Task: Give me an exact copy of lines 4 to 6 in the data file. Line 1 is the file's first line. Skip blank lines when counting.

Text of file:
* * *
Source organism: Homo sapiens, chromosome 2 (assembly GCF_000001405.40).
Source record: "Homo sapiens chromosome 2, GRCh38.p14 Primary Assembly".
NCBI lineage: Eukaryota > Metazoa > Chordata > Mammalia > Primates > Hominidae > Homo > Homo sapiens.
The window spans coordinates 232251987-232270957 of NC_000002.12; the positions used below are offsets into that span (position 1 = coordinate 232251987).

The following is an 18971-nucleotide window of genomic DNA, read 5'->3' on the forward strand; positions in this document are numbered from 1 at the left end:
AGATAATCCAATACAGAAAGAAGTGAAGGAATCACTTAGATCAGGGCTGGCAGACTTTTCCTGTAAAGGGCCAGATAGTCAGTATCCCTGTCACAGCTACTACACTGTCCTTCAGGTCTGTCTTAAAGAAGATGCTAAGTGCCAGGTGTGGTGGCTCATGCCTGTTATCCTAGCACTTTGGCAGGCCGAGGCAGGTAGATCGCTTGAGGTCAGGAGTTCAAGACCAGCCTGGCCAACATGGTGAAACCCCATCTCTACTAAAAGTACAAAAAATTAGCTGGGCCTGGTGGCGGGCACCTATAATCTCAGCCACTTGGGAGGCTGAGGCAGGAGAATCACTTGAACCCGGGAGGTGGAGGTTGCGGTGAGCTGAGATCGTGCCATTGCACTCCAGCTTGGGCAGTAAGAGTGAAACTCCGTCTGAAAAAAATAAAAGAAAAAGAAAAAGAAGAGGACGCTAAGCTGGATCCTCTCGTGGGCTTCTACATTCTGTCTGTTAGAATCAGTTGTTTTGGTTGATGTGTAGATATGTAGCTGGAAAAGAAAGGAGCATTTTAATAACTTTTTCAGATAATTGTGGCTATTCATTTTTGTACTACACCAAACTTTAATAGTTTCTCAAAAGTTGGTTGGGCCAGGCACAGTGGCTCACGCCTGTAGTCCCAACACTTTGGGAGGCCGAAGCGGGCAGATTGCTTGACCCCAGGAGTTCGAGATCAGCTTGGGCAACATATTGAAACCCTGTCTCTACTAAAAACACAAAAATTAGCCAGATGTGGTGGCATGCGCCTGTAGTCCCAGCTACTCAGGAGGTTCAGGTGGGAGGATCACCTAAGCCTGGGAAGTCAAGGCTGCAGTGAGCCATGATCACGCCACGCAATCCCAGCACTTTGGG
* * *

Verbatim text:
The window spans coordinates 232251987-232270957 of NC_000002.12; the positions used below are offsets into that span (position 1 = coordinate 232251987).

The following is an 18971-nucleotide window of genomic DNA, read 5'->3' on the forward strand; positions in this document are numbered from 1 at the left end:
AGATAATCCAATACAGAAAGAAGTGAAGGAATCACTTAGATCAGGGCTGGCAGACTTTTCCTGTAAAGGGCCAGATAGTCAGTATCCCTGTCACAGCTACTACACTGTCCTTCAGGTCTGTCTTAAAGAAGATGCTAAGTGCCAGGTGTGGTGGCTCATGCCTGTTATCCTAGCACTTTGGCAGGCCGAGGCAGGTAGATCGCTTGAGGTCAGGAGTTCAAGACCAGCCTGGCCAACATGGTGAAACCCCATCTCTACTAAAAGTACAAAAAATTAGCTGGGCCTGGTGGCGGGCACCTATAATCTCAGCCACTTGGGAGGCTGAGGCAGGAGAATCACTTGAACCCGGGAGGTGGAGGTTGCGGTGAGCTGAGATCGTGCCATTGCACTCCAGCTTGGGCAGTAAGAGTGAAACTCCGTCTGAAAAAAATAAAAGAAAAAGAAAAAGAAGAGGACGCTAAGCTGGATCCTCTCGTGGGCTTCTACATTCTGTCTGTTAGAATCAGTTGTTTTGGTTGATGTGTAGATATGTAGCTGGAAAAGAAAGGAGCATTTTAATAACTTTTTCAGATAATTGTGGCTATTCATTTTTGTACTACACCAAACTTTAATAGTTTCTCAAAAGTTGGTTGGGCCAGGCACAGTGGCTCACGCCTGTAGTCCCAACACTTTGGGAGGCCGAAGCGGGCAGATTGCTTGACCCCAGGAGTTCGAGATCAGCTTGGGCAACATATTGAAACCCTGTCTCTACTAAAAACACAAAAATTAGCCAGATGTGGTGGCATGCGCCTGTAGTCCCAGCTACTCAGGAGGTTCAGGTGGGAGGATCACCTAAGCCTGGGAAGTCAAGGCTGCAGTGAGCCATGATCACGCCACGCAATCCCAGCACTTTGGG